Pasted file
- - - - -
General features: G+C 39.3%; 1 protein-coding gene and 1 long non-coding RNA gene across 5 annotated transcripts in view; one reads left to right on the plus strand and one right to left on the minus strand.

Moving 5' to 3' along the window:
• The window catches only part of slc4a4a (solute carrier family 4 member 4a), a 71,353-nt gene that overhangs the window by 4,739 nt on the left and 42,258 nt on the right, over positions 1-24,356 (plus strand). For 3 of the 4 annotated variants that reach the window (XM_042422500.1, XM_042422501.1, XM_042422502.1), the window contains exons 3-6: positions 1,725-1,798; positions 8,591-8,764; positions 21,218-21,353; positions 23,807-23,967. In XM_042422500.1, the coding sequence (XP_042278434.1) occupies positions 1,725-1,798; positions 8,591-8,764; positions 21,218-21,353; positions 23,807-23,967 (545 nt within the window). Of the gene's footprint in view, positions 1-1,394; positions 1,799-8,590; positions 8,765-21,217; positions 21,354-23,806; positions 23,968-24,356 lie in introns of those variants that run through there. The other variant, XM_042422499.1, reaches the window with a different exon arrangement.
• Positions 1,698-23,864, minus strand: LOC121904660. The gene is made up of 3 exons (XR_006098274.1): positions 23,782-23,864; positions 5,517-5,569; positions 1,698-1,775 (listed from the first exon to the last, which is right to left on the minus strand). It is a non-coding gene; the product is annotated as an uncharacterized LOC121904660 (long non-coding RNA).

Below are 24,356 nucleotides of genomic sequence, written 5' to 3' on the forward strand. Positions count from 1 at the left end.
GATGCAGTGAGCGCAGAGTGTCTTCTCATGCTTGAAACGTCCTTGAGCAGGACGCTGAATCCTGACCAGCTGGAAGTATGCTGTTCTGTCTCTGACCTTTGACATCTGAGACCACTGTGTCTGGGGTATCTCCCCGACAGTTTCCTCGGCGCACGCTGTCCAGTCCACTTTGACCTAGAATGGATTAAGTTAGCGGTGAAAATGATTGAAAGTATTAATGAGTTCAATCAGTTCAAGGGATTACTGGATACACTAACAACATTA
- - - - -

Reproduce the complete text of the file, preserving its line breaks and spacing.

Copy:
General features: G+C 39.3%; 1 protein-coding gene and 1 long non-coding RNA gene across 5 annotated transcripts in view; one reads left to right on the plus strand and one right to left on the minus strand.

Moving 5' to 3' along the window:
• The window catches only part of slc4a4a (solute carrier family 4 member 4a), a 71,353-nt gene that overhangs the window by 4,739 nt on the left and 42,258 nt on the right, over positions 1-24,356 (plus strand). For 3 of the 4 annotated variants that reach the window (XM_042422500.1, XM_042422501.1, XM_042422502.1), the window contains exons 3-6: positions 1,725-1,798; positions 8,591-8,764; positions 21,218-21,353; positions 23,807-23,967. In XM_042422500.1, the coding sequence (XP_042278434.1) occupies positions 1,725-1,798; positions 8,591-8,764; positions 21,218-21,353; positions 23,807-23,967 (545 nt within the window). Of the gene's footprint in view, positions 1-1,394; positions 1,799-8,590; positions 8,765-21,217; positions 21,354-23,806; positions 23,968-24,356 lie in introns of those variants that run through there. The other variant, XM_042422499.1, reaches the window with a different exon arrangement.
• Positions 1,698-23,864, minus strand: LOC121904660. The gene is made up of 3 exons (XR_006098274.1): positions 23,782-23,864; positions 5,517-5,569; positions 1,698-1,775 (listed from the first exon to the last, which is right to left on the minus strand). It is a non-coding gene; the product is annotated as an uncharacterized LOC121904660 (long non-coding RNA).

Below are 24,356 nucleotides of genomic sequence, written 5' to 3' on the forward strand. Positions count from 1 at the left end.
GATGCAGTGAGCGCAGAGTGTCTTCTCATGCTTGAAACGTCCTTGAGCAGGACGCTGAATCCTGACCAGCTGGAAGTATGCTGTTCTGTCTCTGACCTTTGACATCTGAGACCACTGTGTCTGGGGTATCTCCCCGACAGTTTCCTCGGCGCACGCTGTCCAGTCCACTTTGACCTAGAATGGATTAAGTTAGCGGTGAAAATGATTGAAAGTATTAATGAGTTCAATCAGTTCAAGGGATTACTGGATACACTAACAACATTA